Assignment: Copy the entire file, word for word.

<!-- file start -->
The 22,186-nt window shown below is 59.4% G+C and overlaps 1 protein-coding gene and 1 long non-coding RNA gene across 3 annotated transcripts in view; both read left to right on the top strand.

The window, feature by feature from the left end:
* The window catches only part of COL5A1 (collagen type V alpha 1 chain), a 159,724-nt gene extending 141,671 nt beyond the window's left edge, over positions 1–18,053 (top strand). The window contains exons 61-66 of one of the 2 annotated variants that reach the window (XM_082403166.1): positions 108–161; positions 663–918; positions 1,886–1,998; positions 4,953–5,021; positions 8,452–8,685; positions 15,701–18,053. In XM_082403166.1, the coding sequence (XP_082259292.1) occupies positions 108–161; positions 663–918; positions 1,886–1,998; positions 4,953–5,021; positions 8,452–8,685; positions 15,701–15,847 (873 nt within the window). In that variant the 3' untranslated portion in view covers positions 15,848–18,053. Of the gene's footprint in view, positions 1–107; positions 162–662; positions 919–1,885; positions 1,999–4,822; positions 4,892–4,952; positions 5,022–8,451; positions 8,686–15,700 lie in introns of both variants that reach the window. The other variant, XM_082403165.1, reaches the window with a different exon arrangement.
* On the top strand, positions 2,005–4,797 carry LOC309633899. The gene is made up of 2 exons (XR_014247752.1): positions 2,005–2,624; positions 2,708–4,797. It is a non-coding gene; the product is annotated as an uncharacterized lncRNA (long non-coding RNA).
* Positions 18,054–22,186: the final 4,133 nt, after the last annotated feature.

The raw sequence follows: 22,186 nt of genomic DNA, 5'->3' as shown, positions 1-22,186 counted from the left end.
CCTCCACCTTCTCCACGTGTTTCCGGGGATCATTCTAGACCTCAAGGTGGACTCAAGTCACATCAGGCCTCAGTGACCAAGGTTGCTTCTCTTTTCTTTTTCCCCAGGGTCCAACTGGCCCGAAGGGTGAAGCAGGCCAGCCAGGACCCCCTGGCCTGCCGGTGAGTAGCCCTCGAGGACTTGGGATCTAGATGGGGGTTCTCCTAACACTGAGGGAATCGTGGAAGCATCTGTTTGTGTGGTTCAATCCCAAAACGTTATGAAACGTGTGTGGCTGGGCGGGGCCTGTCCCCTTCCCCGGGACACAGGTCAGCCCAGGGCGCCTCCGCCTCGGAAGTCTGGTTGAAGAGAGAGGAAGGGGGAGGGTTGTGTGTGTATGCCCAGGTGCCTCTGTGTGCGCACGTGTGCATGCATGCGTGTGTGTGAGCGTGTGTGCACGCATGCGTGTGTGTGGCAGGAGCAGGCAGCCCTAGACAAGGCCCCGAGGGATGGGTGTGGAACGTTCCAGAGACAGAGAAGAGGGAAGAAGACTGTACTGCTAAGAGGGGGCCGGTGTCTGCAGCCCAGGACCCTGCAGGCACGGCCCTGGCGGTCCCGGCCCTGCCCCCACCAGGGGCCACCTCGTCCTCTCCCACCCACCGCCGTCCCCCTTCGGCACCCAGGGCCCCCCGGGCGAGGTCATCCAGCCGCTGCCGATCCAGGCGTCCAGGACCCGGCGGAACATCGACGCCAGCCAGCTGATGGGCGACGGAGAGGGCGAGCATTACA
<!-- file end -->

The 22,186-nt window shown below is 59.4% G+C and overlaps 1 protein-coding gene and 1 long non-coding RNA gene across 3 annotated transcripts in view; both read left to right on the top strand.

The window, feature by feature from the left end:
* The window catches only part of COL5A1 (collagen type V alpha 1 chain), a 159,724-nt gene extending 141,671 nt beyond the window's left edge, over positions 1–18,053 (top strand). The window contains exons 61-66 of one of the 2 annotated variants that reach the window (XM_082403166.1): positions 108–161; positions 663–918; positions 1,886–1,998; positions 4,953–5,021; positions 8,452–8,685; positions 15,701–18,053. In XM_082403166.1, the coding sequence (XP_082259292.1) occupies positions 108–161; positions 663–918; positions 1,886–1,998; positions 4,953–5,021; positions 8,452–8,685; positions 15,701–15,847 (873 nt within the window). In that variant the 3' untranslated portion in view covers positions 15,848–18,053. Of the gene's footprint in view, positions 1–107; positions 162–662; positions 919–1,885; positions 1,999–4,822; positions 4,892–4,952; positions 5,022–8,451; positions 8,686–15,700 lie in introns of both variants that reach the window. The other variant, XM_082403165.1, reaches the window with a different exon arrangement.
* On the top strand, positions 2,005–4,797 carry LOC309633899. The gene is made up of 2 exons (XR_014247752.1): positions 2,005–2,624; positions 2,708–4,797. It is a non-coding gene; the product is annotated as an uncharacterized lncRNA (long non-coding RNA).
* Positions 18,054–22,186: the final 4,133 nt, after the last annotated feature.

The raw sequence follows: 22,186 nt of genomic DNA, 5'->3' as shown, positions 1-22,186 counted from the left end.
CCTCCACCTTCTCCACGTGTTTCCGGGGATCATTCTAGACCTCAAGGTGGACTCAAGTCACATCAGGCCTCAGTGACCAAGGTTGCTTCTCTTTTCTTTTTCCCCAGGGTCCAACTGGCCCGAAGGGTGAAGCAGGCCAGCCAGGACCCCCTGGCCTGCCGGTGAGTAGCCCTCGAGGACTTGGGATCTAGATGGGGGTTCTCCTAACACTGAGGGAATCGTGGAAGCATCTGTTTGTGTGGTTCAATCCCAAAACGTTATGAAACGTGTGTGGCTGGGCGGGGCCTGTCCCCTTCCCCGGGACACAGGTCAGCCCAGGGCGCCTCCGCCTCGGAAGTCTGGTTGAAGAGAGAGGAAGGGGGAGGGTTGTGTGTGTATGCCCAGGTGCCTCTGTGTGCGCACGTGTGCATGCATGCGTGTGTGTGAGCGTGTGTGCACGCATGCGTGTGTGTGGCAGGAGCAGGCAGCCCTAGACAAGGCCCCGAGGGATGGGTGTGGAACGTTCCAGAGACAGAGAAGAGGGAAGAAGACTGTACTGCTAAGAGGGGGCCGGTGTCTGCAGCCCAGGACCCTGCAGGCACGGCCCTGGCGGTCCCGGCCCTGCCCCCACCAGGGGCCACCTCGTCCTCTCCCACCCACCGCCGTCCCCCTTCGGCACCCAGGGCCCCCCGGGCGAGGTCATCCAGCCGCTGCCGATCCAGGCGTCCAGGACCCGGCGGAACATCGACGCCAGCCAGCTGATGGGCGACGGAGAGGGCGAGCATTACA